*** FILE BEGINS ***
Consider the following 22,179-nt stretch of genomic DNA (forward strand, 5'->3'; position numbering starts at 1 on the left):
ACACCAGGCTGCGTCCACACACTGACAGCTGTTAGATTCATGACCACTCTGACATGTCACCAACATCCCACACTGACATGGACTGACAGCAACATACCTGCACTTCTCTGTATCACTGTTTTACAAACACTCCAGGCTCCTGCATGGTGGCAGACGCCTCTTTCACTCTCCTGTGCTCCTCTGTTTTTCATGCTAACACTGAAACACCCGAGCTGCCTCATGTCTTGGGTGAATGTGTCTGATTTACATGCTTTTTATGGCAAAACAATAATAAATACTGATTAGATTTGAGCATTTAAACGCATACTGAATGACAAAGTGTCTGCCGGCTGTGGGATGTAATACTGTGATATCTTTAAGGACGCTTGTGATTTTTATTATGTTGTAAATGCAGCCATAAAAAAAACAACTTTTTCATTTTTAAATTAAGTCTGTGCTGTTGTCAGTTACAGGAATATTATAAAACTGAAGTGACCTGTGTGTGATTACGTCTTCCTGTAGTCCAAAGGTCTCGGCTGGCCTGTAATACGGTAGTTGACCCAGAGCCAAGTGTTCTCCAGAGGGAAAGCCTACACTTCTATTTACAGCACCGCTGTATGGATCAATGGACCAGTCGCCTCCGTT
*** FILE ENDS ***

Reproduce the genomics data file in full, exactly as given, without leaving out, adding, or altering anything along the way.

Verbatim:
Consider the following 22,179-nt stretch of genomic DNA (forward strand, 5'->3'; position numbering starts at 1 on the left):
ACACCAGGCTGCGTCCACACACTGACAGCTGTTAGATTCATGACCACTCTGACATGTCACCAACATCCCACACTGACATGGACTGACAGCAACATACCTGCACTTCTCTGTATCACTGTTTTACAAACACTCCAGGCTCCTGCATGGTGGCAGACGCCTCTTTCACTCTCCTGTGCTCCTCTGTTTTTCATGCTAACACTGAAACACCCGAGCTGCCTCATGTCTTGGGTGAATGTGTCTGATTTACATGCTTTTTATGGCAAAACAATAATAAATACTGATTAGATTTGAGCATTTAAACGCATACTGAATGACAAAGTGTCTGCCGGCTGTGGGATGTAATACTGTGATATCTTTAAGGACGCTTGTGATTTTTATTATGTTGTAAATGCAGCCATAAAAAAAACAACTTTTTCATTTTTAAATTAAGTCTGTGCTGTTGTCAGTTACAGGAATATTATAAAACTGAAGTGACCTGTGTGTGATTACGTCTTCCTGTAGTCCAAAGGTCTCGGCTGGCCTGTAATACGGTAGTTGACCCAGAGCCAAGTGTTCTCCAGAGGGAAAGCCTACACTTCTATTTACAGCACCGCTGTATGGATCAATGGACCAGTCGCCTCCGTT